Small quantities of newly hatched brine shrimp are placed in the dish
with the fish and they are left undisturbed for about a half hour. The
fry with pink bellies have obviously eaten the shrimp and are removed and
placed in a small grow-out jar or tank. These fry are fed mainly baby
brine shrimp supplemented with baby mosquito larva and very small daphnia
when in season until they are large enough to accept larger foods. The
remaining fry are carefully returned to another grow-out jar containing a
large portion of green water. Keeping fish of approximately the same age
together minimizes over feeding. Only small feedings of one food type are
required as compared to multiple feedings of more than one food type to
accommodate the various age levels and feeding capabilities of the fish.

On a diet of baby brine shrimp and other live foods when available the
fry grow fast. They are young adults in about three months and will start
spawning at about six months. Spawning is continuous until the
temperature in the bowl reaches about 85 F. At this point spawning
continues but at a slower rate. Seventy-five to eighty F seems to be
optimal. Since these fish are from Florida I am sure they experience much
higher temperatures from time to time.

The diet of the adult fish consists of live mosquito larva, black worms,
white worms, baby brine shrimp and daphnia. Since they can be obtained
year round, baby brine shrimp are the staple food. The other foods are
used when available. Mosquito larva and daphnia can easily be cultured in
outdoor tubs during the summer in the North East U.S. Small white worm
cultures do very well in a warmer area of the refrigerator.
Unfortunately, these fish accept only live foods. The adults are fed
twice a day. Once in the morning and once in the evening. When fry are
noticed, it is safe to assume that there are more than you can see and
they are in various stages of development. In other words, there will
always be some baby fish requiring green water. At the same time the
adults are fed, I add one pipette full of green water. As long as the
adults are spawning, always add green water twice a day.

Green water can easily be made. Fill two one-gallon jars with good
quality aquarium water and add about six to twelve pond snails to each
jar. Place the jars in a warm window that receives natural light but not
direct sunlight. Place a small piece of boiled lettuce in the water. The
snails will consume the lettuce and the waste from the snails provides
food for the infusoria. During the feeding cycles the snails will freely
reproduce. If there are too many remove the excess snails. The snails are
the key to making green water. I tried to make green water without them
and was not successful. As soon as the water begins to turn green (one to
two weeks), stop feeding. At this point the pale green water is ready for
use and should have no odor. Draw green water from one jar at a time,
replace with good quality aquarium water and feed sparingly once a week.
Do not feed the other jar during this time. Every week or two switch
jars. I have kept two cultures going for over a year using this method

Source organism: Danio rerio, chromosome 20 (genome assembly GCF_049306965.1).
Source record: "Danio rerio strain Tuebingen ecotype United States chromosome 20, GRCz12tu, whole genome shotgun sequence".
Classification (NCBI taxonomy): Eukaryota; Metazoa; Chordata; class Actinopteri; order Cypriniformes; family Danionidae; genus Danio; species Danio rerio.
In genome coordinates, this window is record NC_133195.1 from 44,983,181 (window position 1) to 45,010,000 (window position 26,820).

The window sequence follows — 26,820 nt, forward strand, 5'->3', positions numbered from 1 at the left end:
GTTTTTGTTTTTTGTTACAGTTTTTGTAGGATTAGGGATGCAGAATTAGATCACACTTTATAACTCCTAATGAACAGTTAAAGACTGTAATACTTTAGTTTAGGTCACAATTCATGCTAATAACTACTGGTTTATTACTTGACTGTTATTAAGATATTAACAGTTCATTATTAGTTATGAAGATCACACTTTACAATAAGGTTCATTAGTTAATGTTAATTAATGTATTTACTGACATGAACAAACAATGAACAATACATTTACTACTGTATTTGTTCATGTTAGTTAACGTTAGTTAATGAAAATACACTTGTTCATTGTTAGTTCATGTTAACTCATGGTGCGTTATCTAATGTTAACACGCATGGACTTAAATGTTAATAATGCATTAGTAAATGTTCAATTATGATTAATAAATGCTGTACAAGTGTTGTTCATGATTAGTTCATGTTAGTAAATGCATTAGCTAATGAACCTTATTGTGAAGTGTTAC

and have had no problems. Over feeding will cause the water to become too
rich, leading to a massive die off of microorganisms. The water will turn
yellow, have a foul odor and need to be discarded. Should any jar develop
an odor, even if it is green, discard the water and make a fresh batch.
It is a good idea to have several jars going so that if a culture or two
goes bad, you will still have good cultures available.

If all conditions seem optimal, but spawning activity decreases, I have
found that removing the plants and fish, cleaning the bowl and returning
everything back to the bowl will stimulate renewed interest in spawning.
You will also be surprised at the number of baby, half grown and new
adult fish you will find once the plants are removed. All young fish
except those not eating brine shrimp are removed from the bowl and placed
in the grow out tank. The first time I did this, I found six more adult
fish than I started with, six more half grown and about two dozen baby
fish. I figured that the population density became so great that it
inhibited spawning. Regardless if it needs it or not, I clean the bowl
every three to six months. It will give a good indication of the health
of the fish as well as spawning activity. If after a year spawning stops
or is minimal, it may be time to put the old fish out to pasture and
replace the spawning group with younger, more vigorous individuals. These
fish generally live for only a year or two in their natural state, so
regular replacement of older fish with younger fish will maintain
spawning activity at a high level.

The Delaware County Aquarium Society (DCAS) serves the greater
Philadelphia area. Membership consists of various backgrounds and
interests including Marine, Tropical and North American Native fish. We
have a monthly publication, meetings, speakers, raffles, auctions and
more. Annual dues are $15.00 for family, $10.00 for single junior and
$12.00 for single senior. All are welcome.

I also recommend the Native Fish Conservancy (NFC at actwin_com) as an
excellent resource for Native Fish enthusiast. Website